Virus Impact Proves Connectivity Is Vital

2020-03-31  |  5 min read 

The world seems to have come to a stop due to the spread of COVID-19. The majority of countries voluntarily paused activities to avoid overwhelming healthcare systems and further risking lives. Under the stress over the virus’s spread, another concern lurks: the economy. We have no recent history of hitting the “pause” button on much of the economy. As a result, we do not know what to expect. Amidst these worries, the announcement that new-space company OneWeb filed for bankruptcy has focused particular concern on the fast-growing satellite industry. Yet this crisis has greatly underscored the need for people to stay connected – a need that will continue driving the new space market even if the progress of some companies and developments is interrupted.

OneWeb was a noted name in the newer lower earth orbit (LEO) space. The company had launched 74 satellites in its constellation and secured highly valuable spectrum. It reportedly had half of its ground stations finished or under development and had begun working on user terminals for diverse customer markets. In demonstrations of its system, the company reportedly achieved broadband speeds beyond 400 Mbps with latency of 32 ms.

Unfortunately, the beginning of this calendar year saw OneWeb negotiating for investments that would fund it through deployment and commercial launch. With the financial impact of COVID-19, however, progress halted. In its bankruptcy filings, OneWeb seeks to continue operations and access some funds while negotiating financing anew. According to the company, it hopes to “pursue a sale of its business in order to maximize the value of the company.” The hope is that the OneWeb constellation and services eventually come online as planned.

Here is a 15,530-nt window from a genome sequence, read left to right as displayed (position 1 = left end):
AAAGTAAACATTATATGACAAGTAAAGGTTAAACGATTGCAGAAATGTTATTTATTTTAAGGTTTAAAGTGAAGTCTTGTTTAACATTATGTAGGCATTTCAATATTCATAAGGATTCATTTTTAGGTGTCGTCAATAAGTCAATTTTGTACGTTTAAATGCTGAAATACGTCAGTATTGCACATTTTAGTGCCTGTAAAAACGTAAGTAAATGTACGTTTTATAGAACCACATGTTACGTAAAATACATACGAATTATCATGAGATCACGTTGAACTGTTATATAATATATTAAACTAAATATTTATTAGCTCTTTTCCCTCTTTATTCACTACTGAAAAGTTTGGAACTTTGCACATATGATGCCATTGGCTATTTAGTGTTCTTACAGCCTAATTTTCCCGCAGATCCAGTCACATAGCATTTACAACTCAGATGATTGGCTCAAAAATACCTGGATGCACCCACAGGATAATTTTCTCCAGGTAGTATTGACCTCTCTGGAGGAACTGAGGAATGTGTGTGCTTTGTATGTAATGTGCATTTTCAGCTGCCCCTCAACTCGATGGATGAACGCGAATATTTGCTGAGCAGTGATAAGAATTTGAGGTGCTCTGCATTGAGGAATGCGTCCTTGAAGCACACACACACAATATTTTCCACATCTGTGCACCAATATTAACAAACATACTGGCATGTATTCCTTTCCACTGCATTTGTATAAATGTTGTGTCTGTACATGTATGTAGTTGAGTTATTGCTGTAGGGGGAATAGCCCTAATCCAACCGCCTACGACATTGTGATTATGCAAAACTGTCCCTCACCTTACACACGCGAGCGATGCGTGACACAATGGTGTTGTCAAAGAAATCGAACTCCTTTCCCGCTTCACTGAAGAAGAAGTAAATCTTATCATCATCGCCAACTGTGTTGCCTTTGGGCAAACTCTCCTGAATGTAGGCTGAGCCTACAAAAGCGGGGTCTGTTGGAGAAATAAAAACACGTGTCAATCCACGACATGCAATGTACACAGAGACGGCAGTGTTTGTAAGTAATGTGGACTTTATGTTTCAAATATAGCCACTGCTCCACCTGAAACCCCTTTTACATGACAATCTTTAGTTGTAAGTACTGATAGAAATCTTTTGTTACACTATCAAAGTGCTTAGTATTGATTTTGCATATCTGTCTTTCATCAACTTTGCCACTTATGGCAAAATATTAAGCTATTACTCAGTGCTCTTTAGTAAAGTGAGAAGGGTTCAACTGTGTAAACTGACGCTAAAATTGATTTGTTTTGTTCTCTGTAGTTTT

Excitement around LEO constellations like OneWeb focuses on their ability to provide high-speed, low-latency services to rural areas, governments, and industries ranging from automotive to aviation. Satellites also have a planned role in fifth-generation (5G) cellular to increase coverage and availability. In Release 14, the 3rd Generation Partnership Project studied both the roles and benefits of satellites in 5G. In deciding to support satellite access, it recognized the benefits of using a variety of access technologies for 5G. It also recognized the specific benefits of satellite coverage – particularly for critical communications applications.

It is worth remembering, as we navigate these unpredictable times, that satellites connected us before cellular phones did. They provide key advantages that continue to be enhanced by innovations, such as the new lower and medium earth orbit solutions. As technology companies work to forecast the coming months and adapt, much of their engineering workforces will be home. They will have more time to imagine and envision the connected future.

Some will devote more time to research and development. Teams will collaborate, thankful for the way technology keeps us all connected. More than anything, we will all appreciate how modern communications allowed us to continue to check in with loved ones, go about our workdays, and otherwise stay in touch with the outside world. After this crisis is over, the world will be different – tired, more appreciative of our loved ones and the cadence of regular life, and inspired by the communications innovations that continue to evolve and connect us in new ways.

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